The government funded car replacement scheme in the UK has now been extended. The program is one of many that have been instituted throughout many countries to help stimulate the auto industry. But are the programs actually worth the money? To help with this question let’s examine the U.S. model since the program did spur large amounts of auto sales and since the program has ended we can look at some solid numbers.
Using average numbers from America – given that an average “clunker” or older car is getting 15 mpg and travels an average of around 12,000 miles per year it would use about 800 gallons of fuel. If the owner of the car took advantage of the government program and traded in for a vehicle that got 25 mpg they would use 480 gallons of fuel less each year. That adds up to a large amount of savings for the consumer so far, and that’s where the politicians would want the analysis to stop.
As reported by the New York Times nearly 700,000 vehicles were traded in during the program which means the total fuel consumption in the United States would be reduced by nearly a quarter of a million gallons which equals out to a little less than 11.5 million barrels (there are 19.5 gallons to a barrel). The problems start to become apparent in these numbers, the U.S. uses 20 million barrels of fuel everyday so the actual savings in fuel are just over a half a day’s worth. Although that isn’t that impressive, it’s still something. However, the real predicament is in how much that fuel is worth compared to the amount of money spent to save it. If there was 11.5 million barrels of oil saved, as of 11/09/09, it would be worth just over 816 million dollars, but the government spent 2.87 billion dollars to save that money. That means that for every dollar saved in the “cash for clunkers” program the government spent around $3.50 which is far from impressive.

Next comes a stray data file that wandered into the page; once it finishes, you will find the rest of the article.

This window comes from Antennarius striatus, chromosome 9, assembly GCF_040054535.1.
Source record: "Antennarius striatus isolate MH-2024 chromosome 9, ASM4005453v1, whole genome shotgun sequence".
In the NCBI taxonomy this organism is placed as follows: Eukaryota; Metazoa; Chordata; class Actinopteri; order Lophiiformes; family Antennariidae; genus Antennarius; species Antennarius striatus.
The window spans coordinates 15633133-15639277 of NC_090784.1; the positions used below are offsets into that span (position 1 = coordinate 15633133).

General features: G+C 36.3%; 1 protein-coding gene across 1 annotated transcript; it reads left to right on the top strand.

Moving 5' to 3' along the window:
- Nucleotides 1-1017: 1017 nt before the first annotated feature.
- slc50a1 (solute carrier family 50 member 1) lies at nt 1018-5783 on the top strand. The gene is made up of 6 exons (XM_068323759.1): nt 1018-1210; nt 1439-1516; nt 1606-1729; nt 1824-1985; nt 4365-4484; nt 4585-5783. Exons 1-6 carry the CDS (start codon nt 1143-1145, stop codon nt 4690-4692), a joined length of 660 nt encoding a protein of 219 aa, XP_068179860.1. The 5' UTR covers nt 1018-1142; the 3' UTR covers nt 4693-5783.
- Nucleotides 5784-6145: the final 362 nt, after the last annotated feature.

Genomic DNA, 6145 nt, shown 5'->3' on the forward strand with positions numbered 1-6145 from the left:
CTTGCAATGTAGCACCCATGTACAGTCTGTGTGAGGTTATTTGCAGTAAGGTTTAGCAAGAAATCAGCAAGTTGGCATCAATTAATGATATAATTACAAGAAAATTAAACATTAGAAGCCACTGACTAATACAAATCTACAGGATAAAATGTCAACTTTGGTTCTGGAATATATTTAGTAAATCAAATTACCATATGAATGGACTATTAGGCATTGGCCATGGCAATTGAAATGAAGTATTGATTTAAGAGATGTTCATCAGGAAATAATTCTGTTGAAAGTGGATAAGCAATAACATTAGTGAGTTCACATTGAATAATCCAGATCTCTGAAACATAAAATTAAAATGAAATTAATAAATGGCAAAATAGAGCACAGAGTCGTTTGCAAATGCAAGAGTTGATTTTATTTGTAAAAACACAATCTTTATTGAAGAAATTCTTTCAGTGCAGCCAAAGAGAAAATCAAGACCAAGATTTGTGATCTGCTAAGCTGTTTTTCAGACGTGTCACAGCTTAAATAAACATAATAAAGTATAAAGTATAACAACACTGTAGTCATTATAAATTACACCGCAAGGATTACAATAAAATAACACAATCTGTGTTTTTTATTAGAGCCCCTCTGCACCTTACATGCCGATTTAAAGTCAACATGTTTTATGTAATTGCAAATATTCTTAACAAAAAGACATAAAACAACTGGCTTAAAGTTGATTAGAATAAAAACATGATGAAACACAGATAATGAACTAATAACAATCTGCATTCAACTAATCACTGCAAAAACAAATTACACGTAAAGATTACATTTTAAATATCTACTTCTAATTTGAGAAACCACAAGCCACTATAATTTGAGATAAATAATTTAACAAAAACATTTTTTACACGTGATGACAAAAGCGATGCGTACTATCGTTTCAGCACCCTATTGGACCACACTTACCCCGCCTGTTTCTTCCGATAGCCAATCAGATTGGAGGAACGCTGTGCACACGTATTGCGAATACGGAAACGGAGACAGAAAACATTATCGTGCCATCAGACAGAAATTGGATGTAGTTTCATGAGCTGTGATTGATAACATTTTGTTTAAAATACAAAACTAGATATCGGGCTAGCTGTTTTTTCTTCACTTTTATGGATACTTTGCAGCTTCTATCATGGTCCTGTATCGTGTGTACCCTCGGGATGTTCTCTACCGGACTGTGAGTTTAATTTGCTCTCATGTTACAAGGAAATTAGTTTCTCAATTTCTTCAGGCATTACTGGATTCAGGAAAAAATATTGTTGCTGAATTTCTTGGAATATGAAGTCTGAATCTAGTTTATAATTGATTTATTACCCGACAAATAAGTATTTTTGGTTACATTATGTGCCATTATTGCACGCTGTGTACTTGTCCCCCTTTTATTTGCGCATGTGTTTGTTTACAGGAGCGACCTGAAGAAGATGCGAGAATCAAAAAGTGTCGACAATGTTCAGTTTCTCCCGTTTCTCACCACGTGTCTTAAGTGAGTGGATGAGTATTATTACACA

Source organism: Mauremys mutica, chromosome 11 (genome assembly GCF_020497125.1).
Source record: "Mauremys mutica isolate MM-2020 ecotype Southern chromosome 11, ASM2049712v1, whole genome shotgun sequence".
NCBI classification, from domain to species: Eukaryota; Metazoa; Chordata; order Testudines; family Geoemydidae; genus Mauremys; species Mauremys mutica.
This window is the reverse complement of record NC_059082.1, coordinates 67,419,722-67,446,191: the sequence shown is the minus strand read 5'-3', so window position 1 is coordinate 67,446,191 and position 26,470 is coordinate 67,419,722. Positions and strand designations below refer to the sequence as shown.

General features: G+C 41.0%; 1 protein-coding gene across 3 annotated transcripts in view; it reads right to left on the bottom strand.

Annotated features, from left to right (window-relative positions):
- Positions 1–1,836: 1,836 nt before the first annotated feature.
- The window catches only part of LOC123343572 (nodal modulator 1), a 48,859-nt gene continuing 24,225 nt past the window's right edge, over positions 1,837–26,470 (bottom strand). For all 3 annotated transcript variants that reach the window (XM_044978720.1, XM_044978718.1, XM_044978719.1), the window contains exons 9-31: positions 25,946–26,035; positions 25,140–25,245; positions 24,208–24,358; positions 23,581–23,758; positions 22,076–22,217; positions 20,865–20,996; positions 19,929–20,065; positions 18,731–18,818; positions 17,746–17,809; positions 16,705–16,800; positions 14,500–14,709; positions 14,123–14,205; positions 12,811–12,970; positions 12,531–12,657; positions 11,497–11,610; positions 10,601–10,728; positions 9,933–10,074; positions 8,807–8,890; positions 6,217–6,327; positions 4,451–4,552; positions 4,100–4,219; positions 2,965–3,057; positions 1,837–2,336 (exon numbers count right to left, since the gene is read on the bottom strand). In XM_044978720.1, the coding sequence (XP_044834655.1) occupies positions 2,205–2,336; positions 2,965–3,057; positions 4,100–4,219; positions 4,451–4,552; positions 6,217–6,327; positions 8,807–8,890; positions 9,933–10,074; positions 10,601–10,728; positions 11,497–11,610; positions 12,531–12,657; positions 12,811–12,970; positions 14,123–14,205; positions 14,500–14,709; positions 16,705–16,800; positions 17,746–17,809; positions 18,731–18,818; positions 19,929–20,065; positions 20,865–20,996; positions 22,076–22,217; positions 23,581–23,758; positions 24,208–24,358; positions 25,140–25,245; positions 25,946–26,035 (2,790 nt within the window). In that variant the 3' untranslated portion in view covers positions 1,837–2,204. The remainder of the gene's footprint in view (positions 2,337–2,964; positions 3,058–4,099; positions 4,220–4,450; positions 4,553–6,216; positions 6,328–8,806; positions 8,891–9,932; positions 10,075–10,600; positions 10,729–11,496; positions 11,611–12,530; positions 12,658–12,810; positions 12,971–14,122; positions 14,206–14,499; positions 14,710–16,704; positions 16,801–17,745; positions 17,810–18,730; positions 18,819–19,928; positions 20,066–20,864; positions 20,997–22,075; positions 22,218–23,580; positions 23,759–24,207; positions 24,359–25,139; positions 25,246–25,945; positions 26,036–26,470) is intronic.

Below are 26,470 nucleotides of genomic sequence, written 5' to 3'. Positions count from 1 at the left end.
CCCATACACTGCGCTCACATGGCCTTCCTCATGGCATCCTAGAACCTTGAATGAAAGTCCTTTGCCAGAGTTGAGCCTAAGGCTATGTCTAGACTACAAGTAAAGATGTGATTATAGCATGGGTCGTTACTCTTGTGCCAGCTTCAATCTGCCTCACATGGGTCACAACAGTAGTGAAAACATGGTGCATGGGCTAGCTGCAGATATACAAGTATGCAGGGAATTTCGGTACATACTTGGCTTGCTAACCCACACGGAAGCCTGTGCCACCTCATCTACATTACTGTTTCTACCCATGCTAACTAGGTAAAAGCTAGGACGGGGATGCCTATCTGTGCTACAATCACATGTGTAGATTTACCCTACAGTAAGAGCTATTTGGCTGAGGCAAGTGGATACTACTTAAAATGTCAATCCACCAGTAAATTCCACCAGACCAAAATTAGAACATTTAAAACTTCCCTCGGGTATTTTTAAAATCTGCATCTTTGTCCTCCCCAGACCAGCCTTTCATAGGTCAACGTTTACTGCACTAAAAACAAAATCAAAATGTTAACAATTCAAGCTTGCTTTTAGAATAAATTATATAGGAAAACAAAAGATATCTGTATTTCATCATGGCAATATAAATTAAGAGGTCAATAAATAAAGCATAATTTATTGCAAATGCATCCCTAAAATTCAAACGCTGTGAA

Yes there may have been jobs saved, and increases in demand, but I am more than confident in saying that any short term benefits will soon be eclipsed by inflation and even worse by massive decreases in demand over the long run.